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Modern Technology Adds to Obesity

Update Date: Aug 24, 2012 08:00 AM EDT
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While new technologies make our life simple, they are also bringing in complexities to our health. A new study by researchers at the Milken Institute in California, an independent economic think tank, shows how the increasing amount of time that we spend using computers, playing video games and watching TV contributes to obesity worldwide.

The researchers have found a direct link between the rise in adoption of new information and communications technology and the tremendous rise in obesity in 27 countries between 1988 and 2009.  

"Technological innovations, more processed foods, a greater amount of 'screen time,' less exercise, and higher consumption of snack foods have all played a role," report co-author and economist Anusuya Chatterjee said in an institute news release. "These are all the adverse effects of a knowledge-based society."

 There are more than 500 million adults around the world who fall into the category of with United States topping the list in the percentage of obese adults. Nations that follow are Mexico, New Zealand, Australia and Canada.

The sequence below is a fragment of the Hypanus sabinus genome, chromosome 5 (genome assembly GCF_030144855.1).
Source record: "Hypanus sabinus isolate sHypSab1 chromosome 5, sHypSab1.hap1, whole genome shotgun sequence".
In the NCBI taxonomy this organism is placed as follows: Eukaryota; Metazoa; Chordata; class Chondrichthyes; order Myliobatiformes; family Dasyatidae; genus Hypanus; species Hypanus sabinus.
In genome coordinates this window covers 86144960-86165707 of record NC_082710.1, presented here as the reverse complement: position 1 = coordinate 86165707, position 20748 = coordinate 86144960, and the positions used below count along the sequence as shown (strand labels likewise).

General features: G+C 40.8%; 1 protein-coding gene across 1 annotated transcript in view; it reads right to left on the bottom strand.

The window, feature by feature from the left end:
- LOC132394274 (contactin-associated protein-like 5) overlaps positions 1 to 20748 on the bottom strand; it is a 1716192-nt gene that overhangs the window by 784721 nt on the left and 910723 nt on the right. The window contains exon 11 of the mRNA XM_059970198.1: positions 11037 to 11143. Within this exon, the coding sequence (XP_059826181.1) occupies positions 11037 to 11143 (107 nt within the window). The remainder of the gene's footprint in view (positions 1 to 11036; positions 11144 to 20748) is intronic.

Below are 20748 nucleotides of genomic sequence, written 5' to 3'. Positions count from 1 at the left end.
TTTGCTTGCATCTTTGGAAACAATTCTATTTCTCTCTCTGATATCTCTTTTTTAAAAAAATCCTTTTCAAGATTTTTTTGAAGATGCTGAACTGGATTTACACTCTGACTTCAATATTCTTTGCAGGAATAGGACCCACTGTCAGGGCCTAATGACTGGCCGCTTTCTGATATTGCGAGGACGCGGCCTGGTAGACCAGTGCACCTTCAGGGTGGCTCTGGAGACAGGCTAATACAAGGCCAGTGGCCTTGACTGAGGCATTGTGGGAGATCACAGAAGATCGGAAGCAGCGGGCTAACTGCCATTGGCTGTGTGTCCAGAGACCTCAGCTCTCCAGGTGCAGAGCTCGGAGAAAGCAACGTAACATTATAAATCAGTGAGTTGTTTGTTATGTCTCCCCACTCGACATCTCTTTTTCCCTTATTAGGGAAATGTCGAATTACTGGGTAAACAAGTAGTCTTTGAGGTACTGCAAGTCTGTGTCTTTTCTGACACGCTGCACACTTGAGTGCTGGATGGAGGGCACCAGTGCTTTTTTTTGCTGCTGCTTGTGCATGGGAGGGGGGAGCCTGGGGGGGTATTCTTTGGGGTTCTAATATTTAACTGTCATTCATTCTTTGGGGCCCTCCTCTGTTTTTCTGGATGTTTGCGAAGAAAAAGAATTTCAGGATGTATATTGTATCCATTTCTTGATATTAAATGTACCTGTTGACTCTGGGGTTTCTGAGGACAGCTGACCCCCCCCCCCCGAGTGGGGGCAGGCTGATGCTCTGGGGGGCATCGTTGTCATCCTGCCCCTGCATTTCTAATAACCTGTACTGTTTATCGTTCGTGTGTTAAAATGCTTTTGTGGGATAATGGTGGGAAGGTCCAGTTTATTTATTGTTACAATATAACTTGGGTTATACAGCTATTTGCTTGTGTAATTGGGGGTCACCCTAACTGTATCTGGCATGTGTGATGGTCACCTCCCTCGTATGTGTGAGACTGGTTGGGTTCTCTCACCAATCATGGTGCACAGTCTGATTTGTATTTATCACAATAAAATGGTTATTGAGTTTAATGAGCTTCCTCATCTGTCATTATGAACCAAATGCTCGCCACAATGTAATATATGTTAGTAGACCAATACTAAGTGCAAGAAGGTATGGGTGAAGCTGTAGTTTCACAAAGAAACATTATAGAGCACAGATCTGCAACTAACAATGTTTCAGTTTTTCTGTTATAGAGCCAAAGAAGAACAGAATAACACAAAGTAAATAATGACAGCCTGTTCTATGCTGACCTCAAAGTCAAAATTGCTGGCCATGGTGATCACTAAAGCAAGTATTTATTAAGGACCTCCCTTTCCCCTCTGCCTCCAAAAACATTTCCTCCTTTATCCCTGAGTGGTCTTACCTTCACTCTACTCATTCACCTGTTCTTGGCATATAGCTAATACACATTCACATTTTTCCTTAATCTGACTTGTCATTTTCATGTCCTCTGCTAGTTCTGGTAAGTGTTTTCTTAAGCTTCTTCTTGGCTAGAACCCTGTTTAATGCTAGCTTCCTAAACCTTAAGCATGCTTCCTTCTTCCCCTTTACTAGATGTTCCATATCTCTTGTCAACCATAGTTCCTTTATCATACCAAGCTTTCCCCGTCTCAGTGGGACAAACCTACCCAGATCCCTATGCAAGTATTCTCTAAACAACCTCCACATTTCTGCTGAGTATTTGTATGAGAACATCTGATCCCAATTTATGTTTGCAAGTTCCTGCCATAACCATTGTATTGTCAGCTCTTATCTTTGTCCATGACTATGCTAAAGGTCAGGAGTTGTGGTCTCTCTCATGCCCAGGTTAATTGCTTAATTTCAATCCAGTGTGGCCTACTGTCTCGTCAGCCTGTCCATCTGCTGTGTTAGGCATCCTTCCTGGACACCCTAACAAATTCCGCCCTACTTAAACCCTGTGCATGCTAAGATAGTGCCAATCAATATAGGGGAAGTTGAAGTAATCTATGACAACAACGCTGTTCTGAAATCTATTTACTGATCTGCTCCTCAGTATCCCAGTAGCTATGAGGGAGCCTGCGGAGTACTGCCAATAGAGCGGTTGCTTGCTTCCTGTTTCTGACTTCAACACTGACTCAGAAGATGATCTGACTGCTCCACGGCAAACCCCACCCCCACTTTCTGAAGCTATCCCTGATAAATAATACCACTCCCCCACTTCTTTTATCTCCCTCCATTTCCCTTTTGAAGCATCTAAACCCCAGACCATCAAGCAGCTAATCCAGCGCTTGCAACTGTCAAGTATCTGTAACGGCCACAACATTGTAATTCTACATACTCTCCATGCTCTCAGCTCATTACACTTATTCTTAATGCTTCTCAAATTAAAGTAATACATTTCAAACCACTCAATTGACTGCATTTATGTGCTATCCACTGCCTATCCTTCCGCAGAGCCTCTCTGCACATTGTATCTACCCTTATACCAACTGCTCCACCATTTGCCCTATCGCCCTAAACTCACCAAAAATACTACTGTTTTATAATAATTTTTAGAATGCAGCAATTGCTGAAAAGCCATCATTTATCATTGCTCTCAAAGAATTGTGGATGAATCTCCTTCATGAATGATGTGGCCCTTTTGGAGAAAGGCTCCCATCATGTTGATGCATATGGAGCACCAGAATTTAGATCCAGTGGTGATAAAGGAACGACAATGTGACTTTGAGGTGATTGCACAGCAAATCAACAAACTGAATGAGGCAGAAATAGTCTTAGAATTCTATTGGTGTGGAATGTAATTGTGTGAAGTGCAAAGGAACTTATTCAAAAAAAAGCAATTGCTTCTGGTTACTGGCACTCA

However, it is not just the developed nations that are affected by the epidemic. The number of obese people in developing nations is on a fast rise. Number of obese people more than doubled in China between 2002 and 2008. 

For the study, the researchers looked into the affects that knowledge-based technology had on obesity rates in 27 countries that belong to the Organization for Economic Development and Cooperation, Medical Xpress reported.

The researchers compared the level of investment and communication technology (ICT) for each country, with its obesity rates. 

They found that for every 10 percent increase in ICT investment, there was an average rise of 1.4 percent in the obesity. However, the study authors explained, a 1 percent increase in the number of physically active people can prevent a 0.2 percent rise in obesity in each country. 

Obesity is linked to various chronic diseases and disability and could contribute to high human and economic costs for countries the authors said. 

"In addition to the human suffering, a key concern is the price tag. In the U.S., the medical burden of obesity climbed to 9.1 percent of annual medical spending in 2006 from 6.5 percent in 1998. Today, it is probably 12 percent and rising," concluded the report, published this month by the Milken Institute.

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